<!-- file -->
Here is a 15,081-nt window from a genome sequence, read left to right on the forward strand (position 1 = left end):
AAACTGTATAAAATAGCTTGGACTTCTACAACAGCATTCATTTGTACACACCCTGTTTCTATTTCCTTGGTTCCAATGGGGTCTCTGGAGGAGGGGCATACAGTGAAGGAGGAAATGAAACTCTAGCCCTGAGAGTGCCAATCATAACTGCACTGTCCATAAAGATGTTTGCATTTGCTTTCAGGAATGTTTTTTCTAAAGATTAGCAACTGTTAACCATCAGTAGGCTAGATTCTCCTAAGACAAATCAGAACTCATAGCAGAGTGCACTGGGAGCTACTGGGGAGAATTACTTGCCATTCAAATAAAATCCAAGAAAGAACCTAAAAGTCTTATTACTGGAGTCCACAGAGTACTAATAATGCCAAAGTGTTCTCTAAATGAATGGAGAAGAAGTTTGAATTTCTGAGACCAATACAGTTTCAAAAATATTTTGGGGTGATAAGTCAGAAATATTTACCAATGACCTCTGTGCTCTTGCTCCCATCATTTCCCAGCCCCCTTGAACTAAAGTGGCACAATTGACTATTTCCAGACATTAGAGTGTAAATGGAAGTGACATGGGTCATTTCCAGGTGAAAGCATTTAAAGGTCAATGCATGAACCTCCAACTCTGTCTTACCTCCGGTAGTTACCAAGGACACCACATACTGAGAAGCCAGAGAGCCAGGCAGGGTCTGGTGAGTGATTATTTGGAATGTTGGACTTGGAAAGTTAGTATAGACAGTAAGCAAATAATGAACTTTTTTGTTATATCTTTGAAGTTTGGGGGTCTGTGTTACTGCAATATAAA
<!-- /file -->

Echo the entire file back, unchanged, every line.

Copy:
Here is a 15,081-nt window from a genome sequence, read left to right on the forward strand (position 1 = left end):
AAACTGTATAAAATAGCTTGGACTTCTACAACAGCATTCATTTGTACACACCCTGTTTCTATTTCCTTGGTTCCAATGGGGTCTCTGGAGGAGGGGCATACAGTGAAGGAGGAAATGAAACTCTAGCCCTGAGAGTGCCAATCATAACTGCACTGTCCATAAAGATGTTTGCATTTGCTTTCAGGAATGTTTTTTCTAAAGATTAGCAACTGTTAACCATCAGTAGGCTAGATTCTCCTAAGACAAATCAGAACTCATAGCAGAGTGCACTGGGAGCTACTGGGGAGAATTACTTGCCATTCAAATAAAATCCAAGAAAGAACCTAAAAGTCTTATTACTGGAGTCCACAGAGTACTAATAATGCCAAAGTGTTCTCTAAATGAATGGAGAAGAAGTTTGAATTTCTGAGACCAATACAGTTTCAAAAATATTTTGGGGTGATAAGTCAGAAATATTTACCAATGACCTCTGTGCTCTTGCTCCCATCATTTCCCAGCCCCCTTGAACTAAAGTGGCACAATTGACTATTTCCAGACATTAGAGTGTAAATGGAAGTGACATGGGTCATTTCCAGGTGAAAGCATTTAAAGGTCAATGCATGAACCTCCAACTCTGTCTTACCTCCGGTAGTTACCAAGGACACCACATACTGAGAAGCCAGAGAGCCAGGCAGGGTCTGGTGAGTGATTATTTGGAATGTTGGACTTGGAAAGTTAGTATAGACAGTAAGCAAATAATGAACTTTTTTGTTATATCTTTGAAGTTTGGGGGTCTGTGTTACTGCAATATAAA